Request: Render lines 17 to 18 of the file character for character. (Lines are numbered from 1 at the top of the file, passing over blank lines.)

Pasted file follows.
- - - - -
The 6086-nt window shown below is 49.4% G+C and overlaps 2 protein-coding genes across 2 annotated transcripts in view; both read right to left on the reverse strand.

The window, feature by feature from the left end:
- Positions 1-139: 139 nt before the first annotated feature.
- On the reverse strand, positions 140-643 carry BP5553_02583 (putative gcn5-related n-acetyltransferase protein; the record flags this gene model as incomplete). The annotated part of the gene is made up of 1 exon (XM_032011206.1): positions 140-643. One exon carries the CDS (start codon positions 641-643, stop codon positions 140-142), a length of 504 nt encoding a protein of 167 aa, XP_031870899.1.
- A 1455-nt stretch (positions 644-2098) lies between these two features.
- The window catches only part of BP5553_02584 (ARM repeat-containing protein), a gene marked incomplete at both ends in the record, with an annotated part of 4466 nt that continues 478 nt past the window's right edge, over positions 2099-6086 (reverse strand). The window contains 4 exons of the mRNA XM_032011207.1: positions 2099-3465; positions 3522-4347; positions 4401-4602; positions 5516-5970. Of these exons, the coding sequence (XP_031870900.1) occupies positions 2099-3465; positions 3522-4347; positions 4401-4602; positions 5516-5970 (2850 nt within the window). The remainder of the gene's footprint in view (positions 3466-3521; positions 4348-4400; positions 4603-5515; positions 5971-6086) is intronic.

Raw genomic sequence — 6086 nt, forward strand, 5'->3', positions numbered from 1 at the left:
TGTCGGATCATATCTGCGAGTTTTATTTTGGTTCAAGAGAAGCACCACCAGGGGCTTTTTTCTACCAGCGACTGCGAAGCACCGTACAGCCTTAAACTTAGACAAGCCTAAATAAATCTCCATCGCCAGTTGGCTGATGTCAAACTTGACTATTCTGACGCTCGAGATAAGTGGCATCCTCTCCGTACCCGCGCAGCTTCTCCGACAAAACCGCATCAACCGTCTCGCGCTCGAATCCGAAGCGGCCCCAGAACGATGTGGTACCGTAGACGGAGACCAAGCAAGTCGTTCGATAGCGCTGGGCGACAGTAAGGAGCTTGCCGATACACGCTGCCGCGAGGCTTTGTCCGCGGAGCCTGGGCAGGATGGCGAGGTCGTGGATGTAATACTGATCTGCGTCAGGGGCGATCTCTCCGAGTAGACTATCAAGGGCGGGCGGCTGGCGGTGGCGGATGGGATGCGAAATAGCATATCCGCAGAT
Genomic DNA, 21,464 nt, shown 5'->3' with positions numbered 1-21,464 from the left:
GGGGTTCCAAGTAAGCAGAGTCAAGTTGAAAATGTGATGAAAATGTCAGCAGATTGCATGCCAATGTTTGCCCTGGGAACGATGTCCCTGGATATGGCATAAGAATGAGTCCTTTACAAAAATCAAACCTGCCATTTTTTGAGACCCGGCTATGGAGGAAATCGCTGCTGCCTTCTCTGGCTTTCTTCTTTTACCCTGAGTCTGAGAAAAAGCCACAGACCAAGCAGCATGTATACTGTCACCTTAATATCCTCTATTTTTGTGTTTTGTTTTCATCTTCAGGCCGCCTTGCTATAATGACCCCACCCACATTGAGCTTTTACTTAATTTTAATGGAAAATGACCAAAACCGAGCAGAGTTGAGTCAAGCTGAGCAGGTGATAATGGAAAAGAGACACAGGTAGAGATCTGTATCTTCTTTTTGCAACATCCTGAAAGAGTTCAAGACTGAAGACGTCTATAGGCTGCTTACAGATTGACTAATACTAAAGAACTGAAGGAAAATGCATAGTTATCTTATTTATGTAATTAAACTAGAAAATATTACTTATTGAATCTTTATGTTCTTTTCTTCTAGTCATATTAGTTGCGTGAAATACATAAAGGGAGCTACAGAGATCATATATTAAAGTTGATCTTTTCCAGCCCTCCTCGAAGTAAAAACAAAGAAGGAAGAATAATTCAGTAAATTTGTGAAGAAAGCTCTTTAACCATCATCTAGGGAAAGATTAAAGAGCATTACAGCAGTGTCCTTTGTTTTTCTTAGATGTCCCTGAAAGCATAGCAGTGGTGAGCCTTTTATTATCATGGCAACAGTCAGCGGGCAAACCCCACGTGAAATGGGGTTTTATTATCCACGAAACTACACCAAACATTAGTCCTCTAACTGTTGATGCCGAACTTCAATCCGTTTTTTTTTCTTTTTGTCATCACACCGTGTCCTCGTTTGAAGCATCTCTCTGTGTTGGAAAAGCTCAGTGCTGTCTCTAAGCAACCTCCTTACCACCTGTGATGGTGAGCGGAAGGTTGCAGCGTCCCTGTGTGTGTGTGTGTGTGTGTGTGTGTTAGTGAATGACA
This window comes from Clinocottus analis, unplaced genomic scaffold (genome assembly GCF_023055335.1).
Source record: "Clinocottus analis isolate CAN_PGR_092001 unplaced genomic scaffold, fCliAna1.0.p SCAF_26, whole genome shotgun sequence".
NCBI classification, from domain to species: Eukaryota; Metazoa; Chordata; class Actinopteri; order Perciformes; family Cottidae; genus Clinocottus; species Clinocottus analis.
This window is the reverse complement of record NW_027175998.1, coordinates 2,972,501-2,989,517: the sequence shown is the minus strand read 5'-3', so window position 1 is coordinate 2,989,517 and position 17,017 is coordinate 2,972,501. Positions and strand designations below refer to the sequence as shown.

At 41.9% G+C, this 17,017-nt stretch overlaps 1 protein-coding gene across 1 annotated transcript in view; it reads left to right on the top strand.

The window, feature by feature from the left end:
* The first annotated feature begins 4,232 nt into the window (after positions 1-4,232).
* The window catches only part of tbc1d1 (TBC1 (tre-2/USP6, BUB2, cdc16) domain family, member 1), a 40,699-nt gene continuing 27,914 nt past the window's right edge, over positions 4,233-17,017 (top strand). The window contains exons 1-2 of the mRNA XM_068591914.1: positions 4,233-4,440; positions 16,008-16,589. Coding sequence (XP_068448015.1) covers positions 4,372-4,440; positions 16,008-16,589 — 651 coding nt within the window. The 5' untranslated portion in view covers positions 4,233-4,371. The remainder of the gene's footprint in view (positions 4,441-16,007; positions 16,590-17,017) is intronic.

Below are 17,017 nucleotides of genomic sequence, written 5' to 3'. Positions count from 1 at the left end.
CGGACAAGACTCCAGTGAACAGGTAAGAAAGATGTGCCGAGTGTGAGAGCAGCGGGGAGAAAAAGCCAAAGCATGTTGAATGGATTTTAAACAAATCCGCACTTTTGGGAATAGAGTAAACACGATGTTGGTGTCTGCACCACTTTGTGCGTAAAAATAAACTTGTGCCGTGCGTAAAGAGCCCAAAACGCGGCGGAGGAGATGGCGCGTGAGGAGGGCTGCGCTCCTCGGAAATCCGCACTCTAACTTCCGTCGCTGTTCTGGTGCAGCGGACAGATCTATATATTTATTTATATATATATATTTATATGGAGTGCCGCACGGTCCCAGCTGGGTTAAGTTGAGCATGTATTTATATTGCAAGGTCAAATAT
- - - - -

* The first annotated feature begins 4,232 nt into the window (after positions 1-4,232).
* The window catches only part of tbc1d1 (TBC1 (tre-2/USP6, BUB2, cdc16) domain family, member 1), a 40,699-nt gene continuing 27,914 nt past the window's right edge, over positions 4,233-17,017 (top strand). The window contains exons 1-2 of the mRNA XM_068591914.1: positions 4,233-4,440; positions 16,008-16,589. Coding sequence (XP_068448015.1) covers positions 4,372-4,440; positions 16,008-16,589 — 651 coding nt within the window. The 5' untranslated portion in view covers positions 4,233-4,371. The remainder of the gene's footprint in view (positions 4,441-16,007; positions 16,590-17,017) is intronic.